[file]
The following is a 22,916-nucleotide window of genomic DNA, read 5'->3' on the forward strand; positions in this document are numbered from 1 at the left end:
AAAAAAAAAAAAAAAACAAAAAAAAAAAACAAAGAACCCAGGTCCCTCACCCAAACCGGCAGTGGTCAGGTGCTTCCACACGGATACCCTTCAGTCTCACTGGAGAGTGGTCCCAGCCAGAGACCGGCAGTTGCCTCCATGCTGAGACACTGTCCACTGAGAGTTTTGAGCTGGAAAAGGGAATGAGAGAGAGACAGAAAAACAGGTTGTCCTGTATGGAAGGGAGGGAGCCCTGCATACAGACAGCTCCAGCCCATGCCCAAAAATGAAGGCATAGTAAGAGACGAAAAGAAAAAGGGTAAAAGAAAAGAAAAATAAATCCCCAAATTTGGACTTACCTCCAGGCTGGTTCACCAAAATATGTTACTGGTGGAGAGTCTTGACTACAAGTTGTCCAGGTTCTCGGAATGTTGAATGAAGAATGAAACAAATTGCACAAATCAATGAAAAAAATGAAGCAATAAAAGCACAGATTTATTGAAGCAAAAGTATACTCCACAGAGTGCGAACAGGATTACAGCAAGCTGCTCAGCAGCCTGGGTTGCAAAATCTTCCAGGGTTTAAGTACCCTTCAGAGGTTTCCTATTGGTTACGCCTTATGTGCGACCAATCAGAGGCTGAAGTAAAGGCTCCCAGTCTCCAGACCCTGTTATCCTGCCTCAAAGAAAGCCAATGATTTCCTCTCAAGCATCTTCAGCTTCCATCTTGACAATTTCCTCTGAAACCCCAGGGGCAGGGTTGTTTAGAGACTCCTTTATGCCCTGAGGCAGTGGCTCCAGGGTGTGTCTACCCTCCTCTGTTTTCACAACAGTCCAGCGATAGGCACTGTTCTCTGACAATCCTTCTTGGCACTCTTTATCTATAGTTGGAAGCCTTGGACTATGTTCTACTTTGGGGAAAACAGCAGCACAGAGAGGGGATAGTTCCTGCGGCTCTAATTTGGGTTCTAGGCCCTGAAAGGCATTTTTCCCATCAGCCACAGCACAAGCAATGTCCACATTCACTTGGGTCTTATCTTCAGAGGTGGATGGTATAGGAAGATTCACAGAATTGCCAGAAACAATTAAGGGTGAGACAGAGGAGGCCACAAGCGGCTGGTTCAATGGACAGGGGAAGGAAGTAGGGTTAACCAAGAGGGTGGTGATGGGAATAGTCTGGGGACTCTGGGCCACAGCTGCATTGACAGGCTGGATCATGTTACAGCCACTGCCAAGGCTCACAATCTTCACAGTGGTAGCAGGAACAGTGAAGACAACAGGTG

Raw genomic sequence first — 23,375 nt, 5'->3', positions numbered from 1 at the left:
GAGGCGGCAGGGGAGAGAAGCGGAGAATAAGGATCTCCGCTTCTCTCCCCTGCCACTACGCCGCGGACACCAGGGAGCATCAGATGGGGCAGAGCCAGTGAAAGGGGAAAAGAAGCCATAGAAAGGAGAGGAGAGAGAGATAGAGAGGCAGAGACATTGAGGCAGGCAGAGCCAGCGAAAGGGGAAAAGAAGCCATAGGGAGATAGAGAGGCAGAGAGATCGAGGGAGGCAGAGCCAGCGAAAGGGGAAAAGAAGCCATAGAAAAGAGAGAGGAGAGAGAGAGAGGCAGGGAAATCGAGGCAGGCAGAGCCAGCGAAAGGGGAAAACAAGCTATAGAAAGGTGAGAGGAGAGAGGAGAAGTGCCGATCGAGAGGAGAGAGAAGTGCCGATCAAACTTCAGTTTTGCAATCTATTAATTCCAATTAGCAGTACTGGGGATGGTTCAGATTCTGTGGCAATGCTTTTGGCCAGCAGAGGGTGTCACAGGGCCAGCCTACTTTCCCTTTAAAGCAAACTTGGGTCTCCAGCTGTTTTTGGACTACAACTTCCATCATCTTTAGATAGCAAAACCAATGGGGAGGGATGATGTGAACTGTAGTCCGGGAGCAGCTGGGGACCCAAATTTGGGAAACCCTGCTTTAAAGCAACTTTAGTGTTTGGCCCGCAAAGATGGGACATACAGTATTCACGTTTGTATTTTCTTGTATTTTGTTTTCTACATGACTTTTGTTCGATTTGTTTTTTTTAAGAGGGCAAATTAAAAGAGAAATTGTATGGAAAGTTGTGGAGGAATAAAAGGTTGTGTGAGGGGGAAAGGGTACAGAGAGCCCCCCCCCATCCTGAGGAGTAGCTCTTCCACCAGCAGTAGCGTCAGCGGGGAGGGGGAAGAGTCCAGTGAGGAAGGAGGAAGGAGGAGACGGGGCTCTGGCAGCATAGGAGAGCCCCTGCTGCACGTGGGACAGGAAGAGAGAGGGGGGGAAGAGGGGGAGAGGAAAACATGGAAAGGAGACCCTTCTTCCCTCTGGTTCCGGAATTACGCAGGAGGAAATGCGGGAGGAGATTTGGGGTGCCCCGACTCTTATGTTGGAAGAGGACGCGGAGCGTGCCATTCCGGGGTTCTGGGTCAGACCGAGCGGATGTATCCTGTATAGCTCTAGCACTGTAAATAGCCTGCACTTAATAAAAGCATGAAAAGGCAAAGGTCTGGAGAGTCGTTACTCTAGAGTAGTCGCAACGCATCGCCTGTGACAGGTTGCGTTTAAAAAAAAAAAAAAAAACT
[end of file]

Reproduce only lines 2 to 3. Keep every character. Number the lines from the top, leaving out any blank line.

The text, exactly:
AAAAAAAAAAAAAAAACAAAAAAAAAAAACAAAGAACCCAGGTCCCTCACCCAAACCGGCAGTGGTCAGGTGCTTCCACACGGATACCCTTCAGTCTCACTGGAGAGTGGTCCCAGCCAGAGACCGGCAGTTGCCTCCATGCTGAGACACTGTCCACTGAGAGTTTTGAGCTGGAAAAGGGAATGAGAGAGAGACAGAAAAACAGGTTGTCCTGTATGGAAGGGAGGGAGCCCTGCATACAGACAGCTCCAGCCCATGCCCAAAAATGAAGGCATAGTAAGAGACGAAAAGAAAAAGGGTAAAAGAAAAGAAAAATAAATCCCCAAATTTGGACTTACCTCCAGGCTGGTTCACCAAAATATGTTACTGGTGGAGAGTCTTGACTACAAGTTGTCCAGGTTCTCGGAATGTTGAATGAAGAATGAAACAAATTGCACAAATCAATGAAAAAAATGAAGCAATAAAAGCACAGATTTATTGAAGCAAAAGTATACTCCACAGAGTGCGAACAGGATTACAGCAAGCTGCTCAGCAGCCTGGGTTGCAAAATCTTCCAGGGTTTAAGTACCCTTCAGAGGTTTCCTATTGGTTACGCCTTATGTGCGACCAATCAGAGGCTGAAGTAAAGGCTCCCAGTCTCCAGACCCTGTTATCCTGCCTCAAAGAAAGCCAATGATTTCCTCTCAAGCATCTTCAGCTTCCATCTTGACAATTTCCTCTGAAACCCCAGGGGCAGGGTTGTTTAGAGACTCCTTTATGCCCTGAGGCAGTGGCTCCAGGGTGTGTCTACCCTCCTCTGTTTTCACAACAGTCCAGCGATAGGCACTGTTCTCTGACAATCCTTCTTGGCACTCTTTATCTATAGTTGGAAGCCTTGGACTATGTTCTACTTTGGGGAAAACAGCAGCACAGAGAGGGGATAGTTCCTGCGGCTCTAATTTGGGTTCTAGGCCCTGAAAGGCATTTTTCCCATCAGCCACAGCACAAGCAATGTCCACATTCACTTGGGTCTTATCTTCAGAGGTGGATGGTATAGGAAGATTCACAGAATTGCCAGAAACAATTAAGGGTGAGACAGAGGAGGCCACAAGCGGCTGGTTCAATGGACAGGGGAAGGAAGTAGGGTTAACCAAGAGGGTGGTGATGGGAATAGTCTGGGGACTCTGGGCCACAGCTGCATTGACAGGCTGGATCATGTTACAGCCACTGCCAAGGCTCACAATCTTCACAGTGGTAGCAGGAACAGTGAAGACAACAGGTG

Raw genomic sequence first — 23,375 nt, 5'->3', positions numbered from 1 at the left: